Lesson Objectives:- Economic production
- Measuring wealth
- Resource distribution
- Intergenerational equity
Economic production is the process of converting the natural world to the manufactured world. Renewable and non-renewable resources and ecosystems are turned into cars, books, food, buildings, toys, highways, computers and more.
Natural ecosystems are essential for economic activity. The natural world is finite, though. The human economy involves production and consumption using materials and energy from ecosystems. The process of consumption and production results in wastes and the release of heat energy. Recycling and sustainable practices makes this economic activity longer-lasting without depleting resources.
The wealth of a nation can be measured by looking at 3 forms of capital: produced capital, or human-made machinery, buildings, transportation, highways and systems; natural capital, such as natural ecosystems and resources; and intangible capital.
Intangible capital consists of 3 elements - human capital consisting of people with their talents, abilities, culture and physical attributes; social capital consisting of the social and political environment of a society; and finally, knowledge assets consisting of information that is stored and can be transferred and shared, such as libraries, schools, universities and the Internet and more.
For a long time, the wealth of a nation was assessed using GNP, which is the sum of all goods and services produced by a country. Today however, we use GDP, which is essentially GNP minus the net income from abroad, thus looking at the production of all goods and services within a country only. GDP is often used to compare rich and poor countries and to assess progress.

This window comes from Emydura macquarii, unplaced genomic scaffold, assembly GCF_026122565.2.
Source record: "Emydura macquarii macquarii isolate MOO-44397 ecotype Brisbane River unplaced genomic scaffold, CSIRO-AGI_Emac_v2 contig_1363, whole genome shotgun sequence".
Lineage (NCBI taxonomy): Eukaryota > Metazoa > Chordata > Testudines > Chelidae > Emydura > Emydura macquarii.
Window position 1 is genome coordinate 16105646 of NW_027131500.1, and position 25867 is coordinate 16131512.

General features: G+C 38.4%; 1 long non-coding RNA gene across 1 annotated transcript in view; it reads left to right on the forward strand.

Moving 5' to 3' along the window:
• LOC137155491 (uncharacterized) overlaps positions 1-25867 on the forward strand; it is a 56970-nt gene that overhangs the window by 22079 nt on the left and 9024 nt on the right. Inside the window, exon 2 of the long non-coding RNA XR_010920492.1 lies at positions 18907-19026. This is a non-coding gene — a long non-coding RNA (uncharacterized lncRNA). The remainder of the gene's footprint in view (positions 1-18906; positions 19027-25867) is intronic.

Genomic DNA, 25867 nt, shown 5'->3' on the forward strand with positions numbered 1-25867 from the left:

GDP does not take into account numerous factors that affect economic systems such as the consumption of natural capital, factors that positively or negatively impact the GDP, or a tally of natural resources that a country has.
Natural capital depreciation occurs where natural resources are depleted. In the classical view of economics, natural resources were considered a ‘gift of nature' and their consumption was never accounted for in accounting ledgers or in GDP calculations. The loss of a million acres of forest for industrial manufacturing, for example, was never accounted for.
Other factors that have not been considered include those that either positively or negatively impact the GDP. Genuine progress indicator (GPI) looks at additional factors that positively influence GDP, such as labor put into housework and parenting, and those that negatively impact GDP such as the cost of crime and pollution.
Finally, the concept of environmental accounting, proposed after the 1992 Earth Summit in Rio de Janeiro, is not included in the GDP. Environmental accounting involves listing environmental assets and then assigning monetary values to them.
For a society to progress and thrive, there are essential conditions for market growth. These include a well-developed body of law, a legal system, civic participation, market economy, free entry and exit for people and businesses, functioning communication and transportation systems, and viable financial markets.
In societies where such resources are not available, corruption, injustice, violence, poverty and inefficiency dominate. The World Bank measures intangible capital using the ‘rule of law index." For example, on this index with a maximum score of 100, Sweden scores 87.5 while Pakistan, known for its human rights abuse and corruption, scores 33.1.
Intergenerational equity builds upon the concept of "the golden rule" of making possible for others what is possible for you.
Intergenerational equity meets the needs of the present without compromising the ability of future generations to meet their needs.